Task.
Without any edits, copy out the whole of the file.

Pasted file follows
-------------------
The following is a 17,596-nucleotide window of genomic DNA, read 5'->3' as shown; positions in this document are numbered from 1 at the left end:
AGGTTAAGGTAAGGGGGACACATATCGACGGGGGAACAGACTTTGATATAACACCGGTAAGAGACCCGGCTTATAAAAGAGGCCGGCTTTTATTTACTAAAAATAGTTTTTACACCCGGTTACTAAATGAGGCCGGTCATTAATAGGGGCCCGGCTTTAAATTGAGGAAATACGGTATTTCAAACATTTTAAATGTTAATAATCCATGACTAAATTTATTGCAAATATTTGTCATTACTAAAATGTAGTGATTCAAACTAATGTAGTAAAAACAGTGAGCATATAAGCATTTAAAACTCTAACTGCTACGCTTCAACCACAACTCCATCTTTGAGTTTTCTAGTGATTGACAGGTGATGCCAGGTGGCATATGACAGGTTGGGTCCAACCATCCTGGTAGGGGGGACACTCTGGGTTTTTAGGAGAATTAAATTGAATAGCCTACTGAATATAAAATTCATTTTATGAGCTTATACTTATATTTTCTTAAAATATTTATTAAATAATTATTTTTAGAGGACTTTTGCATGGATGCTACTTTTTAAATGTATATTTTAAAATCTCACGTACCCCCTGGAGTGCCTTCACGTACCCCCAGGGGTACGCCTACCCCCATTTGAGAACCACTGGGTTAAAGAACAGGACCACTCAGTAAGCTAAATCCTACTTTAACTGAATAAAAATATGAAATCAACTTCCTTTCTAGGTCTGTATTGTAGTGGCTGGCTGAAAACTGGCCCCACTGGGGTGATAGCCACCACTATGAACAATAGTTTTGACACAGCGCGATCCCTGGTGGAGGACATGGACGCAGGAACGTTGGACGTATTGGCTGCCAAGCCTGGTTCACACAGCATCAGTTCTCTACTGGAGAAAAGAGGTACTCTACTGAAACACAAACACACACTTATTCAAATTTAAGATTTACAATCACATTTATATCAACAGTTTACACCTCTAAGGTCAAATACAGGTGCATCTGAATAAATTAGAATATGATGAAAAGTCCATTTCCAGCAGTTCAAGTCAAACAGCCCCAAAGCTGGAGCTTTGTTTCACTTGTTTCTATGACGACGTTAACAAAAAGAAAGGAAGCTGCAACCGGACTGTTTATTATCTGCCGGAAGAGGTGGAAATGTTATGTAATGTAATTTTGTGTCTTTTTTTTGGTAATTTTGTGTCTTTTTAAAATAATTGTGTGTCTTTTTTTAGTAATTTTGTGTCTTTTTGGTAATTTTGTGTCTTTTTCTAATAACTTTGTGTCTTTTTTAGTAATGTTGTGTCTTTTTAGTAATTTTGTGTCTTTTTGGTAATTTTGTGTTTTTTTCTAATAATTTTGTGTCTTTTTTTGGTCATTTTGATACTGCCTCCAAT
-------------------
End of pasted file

The following is a 17,596-nucleotide window of genomic DNA, read 5'->3' as shown; positions in this document are numbered from 1 at the left end:
AGGTTAAGGTAAGGGGGACACATATCGACGGGGGAACAGACTTTGATATAACACCGGTAAGAGACCCGGCTTATAAAAGAGGCCGGCTTTTATTTACTAAAAATAGTTTTTACACCCGGTTACTAAATGAGGCCGGTCATTAATAGGGGCCCGGCTTTAAATTGAGGAAATACGGTATTTCAAACATTTTAAATGTTAATAATCCATGACTAAATTTATTGCAAATATTTGTCATTACTAAAATGTAGTGATTCAAACTAATGTAGTAAAAACAGTGAGCATATAAGCATTTAAAACTCTAACTGCTACGCTTCAACCACAACTCCATCTTTGAGTTTTCTAGTGATTGACAGGTGATGCCAGGTGGCATATGACAGGTTGGGTCCAACCATCCTGGTAGGGGGGACACTCTGGGTTTTTAGGAGAATTAAATTGAATAGCCTACTGAATATAAAATTCATTTTATGAGCTTATACTTATATTTTCTTAAAATATTTATTAAATAATTATTTTTAGAGGACTTTTGCATGGATGCTACTTTTTAAATGTATATTTTAAAATCTCACGTACCCCCTGGAGTGCCTTCACGTACCCCCAGGGGTACGCCTACCCCCATTTGAGAACCACTGGGTTAAAGAACAGGACCACTCAGTAAGCTAAATCCTACTTTAACTGAATAAAAATATGAAATCAACTTCCTTTCTAGGTCTGTATTGTAGTGGCTGGCTGAAAACTGGCCCCACTGGGGTGATAGCCACCACTATGAACAATAGTTTTGACACAGCGCGATCCCTGGTGGAGGACATGGACGCAGGAACGTTGGACGTATTGGCTGCCAAGCCTGGTTCACACAGCATCAGTTCTCTACTGGAGAAAAGAGGTACTCTACTGAAACACAAACACACACTTATTCAAATTTAAGATTTACAATCACATTTATATCAACAGTTTACACCTCTAAGGTCAAATACAGGTGCATCTGAATAAATTAGAATATGATGAAAAGTCCATTTCCAGCAGTTCAAGTCAAACAGCCCCAAAGCTGGAGCTTTGTTTCACTTGTTTCTATGACGACGTTAACAAAAAGAAAGGAAGCTGCAACCGGACTGTTTATTATCTGCCGGAAGAGGTGGAAATGTTATGTAATGTAATTTTGTGTCTTTTTTTTGGTAATTTTGTGTCTTTTTAAAATAATTGTGTGTCTTTTTTTAGTAATTTTGTGTCTTTTTGGTAATTTTGTGTCTTTTTCTAATAACTTTGTGTCTTTTTTAGTAATGTTGTGTCTTTTTAGTAATTTTGTGTCTTTTTGGTAATTTTGTGTTTTTTTCTAATAATTTTGTGTCTTTTTTTGGTCATTTTGATACTGCCTCCAAT